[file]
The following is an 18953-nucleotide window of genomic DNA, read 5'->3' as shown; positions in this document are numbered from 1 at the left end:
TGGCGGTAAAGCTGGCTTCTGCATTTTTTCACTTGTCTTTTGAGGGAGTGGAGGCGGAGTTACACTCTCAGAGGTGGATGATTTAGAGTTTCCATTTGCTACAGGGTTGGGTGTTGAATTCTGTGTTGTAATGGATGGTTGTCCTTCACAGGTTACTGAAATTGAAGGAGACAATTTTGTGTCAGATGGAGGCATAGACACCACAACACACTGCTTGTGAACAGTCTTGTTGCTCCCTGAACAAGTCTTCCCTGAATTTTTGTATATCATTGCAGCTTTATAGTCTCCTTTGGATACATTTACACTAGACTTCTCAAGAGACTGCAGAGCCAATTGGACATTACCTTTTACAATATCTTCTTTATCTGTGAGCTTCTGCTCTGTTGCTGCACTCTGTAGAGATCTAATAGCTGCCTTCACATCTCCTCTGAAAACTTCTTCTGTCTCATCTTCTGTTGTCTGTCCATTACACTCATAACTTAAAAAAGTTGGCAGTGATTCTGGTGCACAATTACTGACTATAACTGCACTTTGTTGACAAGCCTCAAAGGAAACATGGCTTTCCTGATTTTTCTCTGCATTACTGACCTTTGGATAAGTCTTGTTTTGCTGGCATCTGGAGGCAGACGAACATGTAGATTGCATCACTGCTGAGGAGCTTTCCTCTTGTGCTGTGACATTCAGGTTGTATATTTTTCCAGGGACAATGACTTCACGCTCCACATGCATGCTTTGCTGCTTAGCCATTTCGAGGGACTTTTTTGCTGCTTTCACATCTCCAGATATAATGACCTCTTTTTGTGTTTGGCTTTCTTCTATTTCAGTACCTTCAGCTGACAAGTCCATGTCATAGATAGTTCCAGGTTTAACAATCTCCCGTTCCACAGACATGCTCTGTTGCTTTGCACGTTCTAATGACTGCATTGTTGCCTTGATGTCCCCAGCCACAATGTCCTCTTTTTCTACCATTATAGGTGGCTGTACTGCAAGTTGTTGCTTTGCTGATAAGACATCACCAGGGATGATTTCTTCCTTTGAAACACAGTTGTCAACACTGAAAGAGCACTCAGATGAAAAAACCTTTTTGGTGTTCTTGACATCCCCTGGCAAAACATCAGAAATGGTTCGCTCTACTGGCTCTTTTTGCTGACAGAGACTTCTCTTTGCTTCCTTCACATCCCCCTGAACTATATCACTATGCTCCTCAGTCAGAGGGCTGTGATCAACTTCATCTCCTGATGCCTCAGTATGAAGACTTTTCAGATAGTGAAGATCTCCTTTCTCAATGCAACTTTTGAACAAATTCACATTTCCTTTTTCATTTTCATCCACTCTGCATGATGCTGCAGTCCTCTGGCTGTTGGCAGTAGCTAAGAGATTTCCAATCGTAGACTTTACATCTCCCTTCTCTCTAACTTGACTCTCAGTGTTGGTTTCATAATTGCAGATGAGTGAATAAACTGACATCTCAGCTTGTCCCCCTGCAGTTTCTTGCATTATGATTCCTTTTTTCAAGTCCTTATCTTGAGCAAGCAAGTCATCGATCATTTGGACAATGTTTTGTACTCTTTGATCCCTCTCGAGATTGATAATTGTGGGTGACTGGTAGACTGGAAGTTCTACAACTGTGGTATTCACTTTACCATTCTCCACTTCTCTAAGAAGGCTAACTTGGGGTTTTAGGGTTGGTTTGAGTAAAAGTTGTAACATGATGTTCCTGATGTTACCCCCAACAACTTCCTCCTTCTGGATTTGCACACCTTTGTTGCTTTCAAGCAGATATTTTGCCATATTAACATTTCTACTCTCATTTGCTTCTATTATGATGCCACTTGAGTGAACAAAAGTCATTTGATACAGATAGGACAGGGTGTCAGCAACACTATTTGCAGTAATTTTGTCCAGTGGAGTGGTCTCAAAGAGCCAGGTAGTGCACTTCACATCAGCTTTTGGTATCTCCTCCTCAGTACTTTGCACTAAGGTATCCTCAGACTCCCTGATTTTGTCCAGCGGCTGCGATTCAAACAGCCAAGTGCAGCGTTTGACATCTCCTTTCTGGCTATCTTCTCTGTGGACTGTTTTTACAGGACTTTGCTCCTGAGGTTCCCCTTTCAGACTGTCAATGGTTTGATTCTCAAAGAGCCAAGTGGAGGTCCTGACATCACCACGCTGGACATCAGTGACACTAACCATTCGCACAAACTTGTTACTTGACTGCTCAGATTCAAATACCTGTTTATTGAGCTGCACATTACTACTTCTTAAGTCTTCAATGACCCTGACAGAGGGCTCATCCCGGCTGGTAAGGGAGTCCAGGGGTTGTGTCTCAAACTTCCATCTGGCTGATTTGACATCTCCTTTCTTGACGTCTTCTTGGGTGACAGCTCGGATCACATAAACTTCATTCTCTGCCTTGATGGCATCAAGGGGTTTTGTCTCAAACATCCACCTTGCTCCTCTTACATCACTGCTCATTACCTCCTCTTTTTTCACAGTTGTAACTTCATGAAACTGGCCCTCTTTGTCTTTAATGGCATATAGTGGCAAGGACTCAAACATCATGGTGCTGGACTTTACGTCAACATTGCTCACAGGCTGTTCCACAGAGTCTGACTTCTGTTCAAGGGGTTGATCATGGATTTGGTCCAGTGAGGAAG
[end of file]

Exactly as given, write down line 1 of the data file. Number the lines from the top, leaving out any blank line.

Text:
The following is an 18953-nucleotide window of genomic DNA, read 5'->3' as shown; positions in this document are numbered from 1 at the left end: